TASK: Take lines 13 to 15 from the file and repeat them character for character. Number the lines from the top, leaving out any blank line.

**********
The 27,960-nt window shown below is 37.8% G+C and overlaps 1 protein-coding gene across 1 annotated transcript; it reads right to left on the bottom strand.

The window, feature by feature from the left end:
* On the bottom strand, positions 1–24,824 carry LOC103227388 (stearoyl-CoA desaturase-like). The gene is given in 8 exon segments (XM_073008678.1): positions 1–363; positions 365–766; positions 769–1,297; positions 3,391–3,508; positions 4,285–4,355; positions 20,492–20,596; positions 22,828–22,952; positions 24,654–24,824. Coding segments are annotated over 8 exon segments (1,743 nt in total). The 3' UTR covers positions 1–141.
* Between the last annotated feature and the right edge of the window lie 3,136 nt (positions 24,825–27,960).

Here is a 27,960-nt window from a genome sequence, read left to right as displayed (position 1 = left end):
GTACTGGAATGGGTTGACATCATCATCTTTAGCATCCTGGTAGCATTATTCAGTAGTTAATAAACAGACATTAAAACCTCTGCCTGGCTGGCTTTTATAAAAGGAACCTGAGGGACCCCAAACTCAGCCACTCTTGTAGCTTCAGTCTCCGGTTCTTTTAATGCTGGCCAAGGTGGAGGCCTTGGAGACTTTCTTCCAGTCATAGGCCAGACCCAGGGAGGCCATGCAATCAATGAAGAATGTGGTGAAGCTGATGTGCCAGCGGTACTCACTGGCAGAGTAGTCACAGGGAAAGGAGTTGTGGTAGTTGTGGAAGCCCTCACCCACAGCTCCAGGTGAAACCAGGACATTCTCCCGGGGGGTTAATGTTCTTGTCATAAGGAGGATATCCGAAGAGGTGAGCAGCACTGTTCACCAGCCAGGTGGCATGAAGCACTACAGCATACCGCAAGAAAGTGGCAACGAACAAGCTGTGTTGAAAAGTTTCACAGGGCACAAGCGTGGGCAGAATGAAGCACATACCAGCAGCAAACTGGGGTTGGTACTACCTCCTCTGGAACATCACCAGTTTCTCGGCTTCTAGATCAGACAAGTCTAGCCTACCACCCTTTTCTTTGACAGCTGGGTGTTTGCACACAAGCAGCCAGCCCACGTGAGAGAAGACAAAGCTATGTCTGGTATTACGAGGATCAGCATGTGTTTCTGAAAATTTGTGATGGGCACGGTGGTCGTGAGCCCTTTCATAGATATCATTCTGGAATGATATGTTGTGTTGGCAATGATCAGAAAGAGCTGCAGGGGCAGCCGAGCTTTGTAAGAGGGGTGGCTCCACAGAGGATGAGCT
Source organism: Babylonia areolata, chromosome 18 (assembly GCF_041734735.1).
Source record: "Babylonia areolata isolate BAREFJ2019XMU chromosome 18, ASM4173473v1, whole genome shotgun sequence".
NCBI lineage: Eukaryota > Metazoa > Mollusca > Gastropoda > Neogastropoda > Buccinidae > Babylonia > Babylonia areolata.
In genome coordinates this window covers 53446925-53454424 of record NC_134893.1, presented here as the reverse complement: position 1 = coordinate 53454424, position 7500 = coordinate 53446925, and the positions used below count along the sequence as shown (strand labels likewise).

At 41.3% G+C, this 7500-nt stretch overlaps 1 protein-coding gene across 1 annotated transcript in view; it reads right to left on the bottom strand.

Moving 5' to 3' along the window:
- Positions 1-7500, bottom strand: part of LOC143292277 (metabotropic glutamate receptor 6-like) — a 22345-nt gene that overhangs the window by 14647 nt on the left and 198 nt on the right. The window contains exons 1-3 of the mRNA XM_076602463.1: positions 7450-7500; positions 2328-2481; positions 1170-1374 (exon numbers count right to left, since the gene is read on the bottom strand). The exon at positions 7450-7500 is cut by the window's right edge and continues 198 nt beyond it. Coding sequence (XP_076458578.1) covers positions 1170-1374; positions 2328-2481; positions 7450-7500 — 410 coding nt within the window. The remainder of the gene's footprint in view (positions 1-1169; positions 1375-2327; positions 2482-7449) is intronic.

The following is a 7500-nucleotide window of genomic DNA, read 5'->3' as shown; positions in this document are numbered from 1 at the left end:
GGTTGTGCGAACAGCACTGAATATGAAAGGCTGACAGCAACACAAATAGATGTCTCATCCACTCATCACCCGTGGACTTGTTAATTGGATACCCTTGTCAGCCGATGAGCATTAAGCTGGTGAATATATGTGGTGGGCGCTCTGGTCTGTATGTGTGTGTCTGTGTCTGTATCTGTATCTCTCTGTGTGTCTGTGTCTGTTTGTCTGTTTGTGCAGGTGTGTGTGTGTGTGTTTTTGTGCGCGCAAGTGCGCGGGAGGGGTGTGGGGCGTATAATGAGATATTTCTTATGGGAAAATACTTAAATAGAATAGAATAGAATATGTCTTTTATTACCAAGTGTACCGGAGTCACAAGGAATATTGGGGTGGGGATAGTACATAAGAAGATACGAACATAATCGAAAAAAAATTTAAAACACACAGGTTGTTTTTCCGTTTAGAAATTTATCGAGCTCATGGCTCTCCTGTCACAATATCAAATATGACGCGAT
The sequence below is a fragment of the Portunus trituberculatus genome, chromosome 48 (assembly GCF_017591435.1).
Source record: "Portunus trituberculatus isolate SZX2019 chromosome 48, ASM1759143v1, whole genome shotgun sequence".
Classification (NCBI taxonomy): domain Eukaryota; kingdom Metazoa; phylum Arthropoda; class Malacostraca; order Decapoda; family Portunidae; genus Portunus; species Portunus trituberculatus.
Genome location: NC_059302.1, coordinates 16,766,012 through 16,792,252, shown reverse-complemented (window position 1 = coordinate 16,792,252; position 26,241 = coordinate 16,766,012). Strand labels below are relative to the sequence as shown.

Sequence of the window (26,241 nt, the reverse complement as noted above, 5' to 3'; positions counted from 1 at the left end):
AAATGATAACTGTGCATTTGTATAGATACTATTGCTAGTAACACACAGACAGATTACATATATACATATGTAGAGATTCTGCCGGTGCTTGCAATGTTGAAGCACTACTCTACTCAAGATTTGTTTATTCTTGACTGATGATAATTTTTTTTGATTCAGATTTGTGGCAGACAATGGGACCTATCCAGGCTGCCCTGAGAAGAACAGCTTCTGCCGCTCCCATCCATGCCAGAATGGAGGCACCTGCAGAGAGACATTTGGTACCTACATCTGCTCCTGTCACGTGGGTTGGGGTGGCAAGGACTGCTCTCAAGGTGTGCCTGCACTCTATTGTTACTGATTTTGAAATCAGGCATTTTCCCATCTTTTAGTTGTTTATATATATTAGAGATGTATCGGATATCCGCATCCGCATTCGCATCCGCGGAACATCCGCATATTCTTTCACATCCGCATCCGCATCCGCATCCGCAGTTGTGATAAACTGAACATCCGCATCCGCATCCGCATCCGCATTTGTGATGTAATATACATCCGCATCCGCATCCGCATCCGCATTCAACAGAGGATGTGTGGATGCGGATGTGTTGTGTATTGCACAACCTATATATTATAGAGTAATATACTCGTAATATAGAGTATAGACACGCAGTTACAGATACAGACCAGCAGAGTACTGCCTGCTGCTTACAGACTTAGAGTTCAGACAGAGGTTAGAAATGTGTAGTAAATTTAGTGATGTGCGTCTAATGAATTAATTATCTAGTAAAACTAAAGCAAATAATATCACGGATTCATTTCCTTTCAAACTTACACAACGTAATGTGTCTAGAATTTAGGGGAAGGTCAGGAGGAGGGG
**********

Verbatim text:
- Positions 1-7500, bottom strand: part of LOC143292277 (metabotropic glutamate receptor 6-like) — a 22345-nt gene that overhangs the window by 14647 nt on the left and 198 nt on the right. The window contains exons 1-3 of the mRNA XM_076602463.1: positions 7450-7500; positions 2328-2481; positions 1170-1374 (exon numbers count right to left, since the gene is read on the bottom strand). The exon at positions 7450-7500 is cut by the window's right edge and continues 198 nt beyond it. Coding sequence (XP_076458578.1) covers positions 1170-1374; positions 2328-2481; positions 7450-7500 — 410 coding nt within the window. The remainder of the gene's footprint in view (positions 1-1169; positions 1375-2327; positions 2482-7449) is intronic.

The following is a 7500-nucleotide window of genomic DNA, read 5'->3' as shown; positions in this document are numbered from 1 at the left end:
GGTTGTGCGAACAGCACTGAATATGAAAGGCTGACAGCAACACAAATAGATGTCTCATCCACTCATCACCCGTGGACTTGTTAATTGGATACCCTTGTCAGCCGATGAGCATTAAGCTGGTGAATATATGTGGTGGGCGCTCTGGTCTGTATGTGTGTGTCTGTGTCTGTATCTGTATCTCTCTGTGTGTCTGTGTCTGTTTGTCTGTTTGTGCAGGTGTGTGTGTGTGTGTTTTTGTGCGCGCAAGTGCGCGGGAGGGGTGTGGGGCGTATAATGAGATATTTCTTATGGGAAAATACTTAAATAGAATAGAATAGAATATGTCTTTTATTACCAAGTGTACCGGAGTCACAAGGAATATTGGGGTGGGGATAGTACATAAGAAGATACGAACATAATCGAAAAAAAATTTAAAACACACAGGTTGTTTTTCCGTTTAGAAATTTATCGAGCTCATGGCTCTCCTGTCACAATATCAAATATGACGCGAT